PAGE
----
Kookaburra Laugh

I left Montsalvat, for the night, at late dusk yesterday. As I passed the upper pond, parallel to the drive, a line of at least six geese were standing at attention. It felt almost proper to salute them each in turn. The Kookaburras, however, have little respect for me – their gurgling laugh taunts me as I sit in my tower wrestling over a sentence or finding factual evidence – I swear I only read yesterday. And the peacock has deserted the post at the bottom of my steps. I miss the kohl eye.

Kookaburra observing me

As a writing friend of mine shared on the phone the other night when you are struggling to find the correct structure for your work it is as if you are in a “nebulous fog”. She’s right and deep within the fog I am. My subject is strong; his voice very present in my mind; the evolution of his philosophical positioning; his art, in its various forms and his spiritual self  are palpable – his historical times are not as clear but nor are they obstructing my view of the form of the biography.

I am currently critically reading or dissecting multiple biographies in search of a structure to bring Miller productively into the present: ‘The Heart Garden’, ‘Australian Gothic’ both by Janine Burke; ‘love, life, Goethe’, John Armstrong; ‘the boyds’, ‘martin boyd’, ‘Life Class’, all by Brenda Niall; ‘Ian Fairweather’, Murray Bail. All are incredibly well written and show a depth of historical knowledge essential for subjects to be understood. Historical times need to be drawn well, the reader needs to understand what it was to be the artist (person) in a very particular moment in time. Our cultural ‘place’ is what we work within, react against, respond to, and it provides the ‘heart garden’ for our sense of self. Whilst Miller was considered a recluse he responded to his external environment through his art and his letters. So how do I shape his world through biography?

Geese 'at ease'

The basics of what Jim Davidson described as the problematic first chapter – ‘the early years’ – can be derived from Archives New Zealand and Births, Deaths and Marriages New Zealand. However I have only a smattering of knowledge about Miller’s New Zealand at the turn of the century, 1893-1918. Enough to have a play with words, as can be seen below, but not enough to really take a reader into the streets, the homes, the schools. So today I reached out to the Hawera Library service. A reply was immediate and yes, they would look into the five items I sent them and get back to me later this week. I have my fingers crossed that someone like Ruth Park wrote about Miller’s formative New Zealand towns: Patea (1894-95), Hawera (1895-1901), Palmerston North (1901-1908), Dunedin (1908-1918).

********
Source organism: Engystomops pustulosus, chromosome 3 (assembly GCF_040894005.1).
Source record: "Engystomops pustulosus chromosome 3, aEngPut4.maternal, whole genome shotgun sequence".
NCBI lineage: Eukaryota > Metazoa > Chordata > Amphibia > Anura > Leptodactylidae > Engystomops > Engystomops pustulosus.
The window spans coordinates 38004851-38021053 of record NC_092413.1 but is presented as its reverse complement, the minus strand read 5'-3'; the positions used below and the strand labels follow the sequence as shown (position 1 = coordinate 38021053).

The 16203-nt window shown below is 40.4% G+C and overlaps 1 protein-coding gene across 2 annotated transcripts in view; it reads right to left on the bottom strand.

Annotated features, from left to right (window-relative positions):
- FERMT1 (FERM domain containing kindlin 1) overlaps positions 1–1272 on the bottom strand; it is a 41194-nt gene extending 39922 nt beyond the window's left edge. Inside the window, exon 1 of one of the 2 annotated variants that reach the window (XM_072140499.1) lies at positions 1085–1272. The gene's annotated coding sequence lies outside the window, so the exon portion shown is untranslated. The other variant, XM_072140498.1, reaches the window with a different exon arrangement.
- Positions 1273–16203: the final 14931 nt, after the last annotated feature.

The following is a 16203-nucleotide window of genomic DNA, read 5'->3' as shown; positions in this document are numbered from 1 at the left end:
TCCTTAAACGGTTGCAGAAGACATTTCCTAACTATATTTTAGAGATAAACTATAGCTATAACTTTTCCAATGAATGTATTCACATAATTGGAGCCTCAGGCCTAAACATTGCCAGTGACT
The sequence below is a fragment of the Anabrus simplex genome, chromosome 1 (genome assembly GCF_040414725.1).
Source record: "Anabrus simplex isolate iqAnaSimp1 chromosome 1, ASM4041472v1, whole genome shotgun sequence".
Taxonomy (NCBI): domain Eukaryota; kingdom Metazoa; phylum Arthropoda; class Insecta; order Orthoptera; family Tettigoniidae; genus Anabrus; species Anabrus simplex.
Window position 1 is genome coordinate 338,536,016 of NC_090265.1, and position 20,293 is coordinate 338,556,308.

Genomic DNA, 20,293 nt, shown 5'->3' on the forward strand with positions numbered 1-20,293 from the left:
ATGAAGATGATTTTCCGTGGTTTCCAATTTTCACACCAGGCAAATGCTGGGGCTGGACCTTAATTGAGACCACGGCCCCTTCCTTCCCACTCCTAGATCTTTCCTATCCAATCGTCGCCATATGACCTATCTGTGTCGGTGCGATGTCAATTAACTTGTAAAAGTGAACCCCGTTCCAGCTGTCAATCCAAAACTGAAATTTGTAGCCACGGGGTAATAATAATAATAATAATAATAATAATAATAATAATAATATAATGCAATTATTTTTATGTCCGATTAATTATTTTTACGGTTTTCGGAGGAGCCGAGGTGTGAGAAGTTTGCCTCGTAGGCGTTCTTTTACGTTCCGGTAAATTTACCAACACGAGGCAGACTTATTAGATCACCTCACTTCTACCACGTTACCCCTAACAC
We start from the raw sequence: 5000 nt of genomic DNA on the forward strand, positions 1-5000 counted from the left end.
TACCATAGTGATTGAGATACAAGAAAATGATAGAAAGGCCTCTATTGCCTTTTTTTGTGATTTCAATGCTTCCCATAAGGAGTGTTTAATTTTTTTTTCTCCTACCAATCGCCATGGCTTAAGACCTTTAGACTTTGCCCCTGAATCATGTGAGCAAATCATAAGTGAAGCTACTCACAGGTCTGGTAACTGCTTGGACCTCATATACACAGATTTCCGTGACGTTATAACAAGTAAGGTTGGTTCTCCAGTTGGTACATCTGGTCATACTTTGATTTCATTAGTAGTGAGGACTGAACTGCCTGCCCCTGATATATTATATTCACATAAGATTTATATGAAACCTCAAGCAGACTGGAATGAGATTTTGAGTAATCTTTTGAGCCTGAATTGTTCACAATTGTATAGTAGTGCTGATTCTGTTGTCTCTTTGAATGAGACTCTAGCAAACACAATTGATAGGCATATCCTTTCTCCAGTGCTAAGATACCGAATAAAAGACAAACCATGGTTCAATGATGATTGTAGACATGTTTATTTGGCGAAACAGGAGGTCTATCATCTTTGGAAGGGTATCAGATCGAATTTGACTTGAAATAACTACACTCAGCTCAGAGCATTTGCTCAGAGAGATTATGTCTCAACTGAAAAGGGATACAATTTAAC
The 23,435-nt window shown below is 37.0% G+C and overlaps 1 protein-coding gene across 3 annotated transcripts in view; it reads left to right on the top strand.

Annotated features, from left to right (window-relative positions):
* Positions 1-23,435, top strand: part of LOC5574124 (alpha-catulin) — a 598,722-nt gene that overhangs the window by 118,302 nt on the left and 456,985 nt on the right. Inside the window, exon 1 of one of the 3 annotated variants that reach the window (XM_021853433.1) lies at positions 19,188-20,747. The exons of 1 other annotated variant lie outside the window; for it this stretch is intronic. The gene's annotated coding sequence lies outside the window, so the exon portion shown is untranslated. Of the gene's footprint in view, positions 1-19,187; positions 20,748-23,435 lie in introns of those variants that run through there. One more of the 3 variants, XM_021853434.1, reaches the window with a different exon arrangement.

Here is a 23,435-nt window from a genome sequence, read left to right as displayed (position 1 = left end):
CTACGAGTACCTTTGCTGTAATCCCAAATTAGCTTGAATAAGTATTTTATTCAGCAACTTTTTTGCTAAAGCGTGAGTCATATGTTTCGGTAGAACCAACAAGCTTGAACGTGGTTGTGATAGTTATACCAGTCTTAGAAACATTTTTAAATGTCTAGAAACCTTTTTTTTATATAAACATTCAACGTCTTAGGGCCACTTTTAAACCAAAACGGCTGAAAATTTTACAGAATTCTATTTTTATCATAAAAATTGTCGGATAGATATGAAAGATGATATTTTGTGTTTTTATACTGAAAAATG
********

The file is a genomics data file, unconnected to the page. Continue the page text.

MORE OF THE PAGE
Identifying the fog in which my head was swimming has actually been helpful because fog lifts and the solid world is revealed once again.


Playing with the problematic formative years:

The story could be said to have begun with a cone shaped Mountain, but that would only be metaphorically true. In later years Miller relayed the formative importance of Mt Egmont (Mt Taranaki) to John Henshaw.[i] A dominating volcanic form leaving a lasting impression on the horizon of Miller’s infant mind.

He wrote:

“so in spirit like Cézanne’s Mont St Victoire.”

Mt Egmont (Mt Taranaki) NZ

It all began with his birth and through thoughts and images has no end.

New Zealand was a country itself in the process of birthing when Miller arrives into the world. The structures of the Pãkehã presence are just beginning to develop with telegraph communication and transport lines spreading across the land. Blood remains on the ground from the Taranaki Wars of the 1860’s. Tensions have lessened, after brutal decades, with the first Maori parliament meeting in 1892. A month after Miller is born, September 1893, women are given the right to vote with New Zealand becoming the first country to award universal suffrage. Progressive thinking is mapped on the ground of a country itself sitting conservatively and in isolation from the rest of the globe.

Thus Miller is born into a time and place of new and ancient ideas intermingling. In part like the Taranaki region, Miller will face: bloodshed through war (WWI, Gallipoli), self imposed isolation, the challenges of putting forward progressive and intuitive ideas, the exploration of form in the development of a personal philosophy and in the evolution of his art. He will become a significant art teacher in Sydney, but also a quiet soul sitting in on life drawing classes, in a corner, amassing sketches secreted into his Globite suitcase[ii]. There is a point in reading his life where you are forgiven for thinking that you are trying to notate a life which is itself an abstract form, an energy of line revealing movement and an essence of true being. Yet, his life yields few intimate materialistic pieces of evidence that provide sign posts  for a biographer. This is the way I think he would have liked it. A man, a mystery, a truth to be discovered.

[i] John Henshaw., ‘Godfrey Miller – A Life’, in Godfrey Miller 1893-1964 , Deborah Edwards. Exhibition catalogue, The Art gallery of NSW, 1996.

[ii] Nick Waterlow & Jennifer Hardy, ‘Miller & Post-war Sydney’ catalogue. The University of New South Wales for Ivan Dougherty Gallery.

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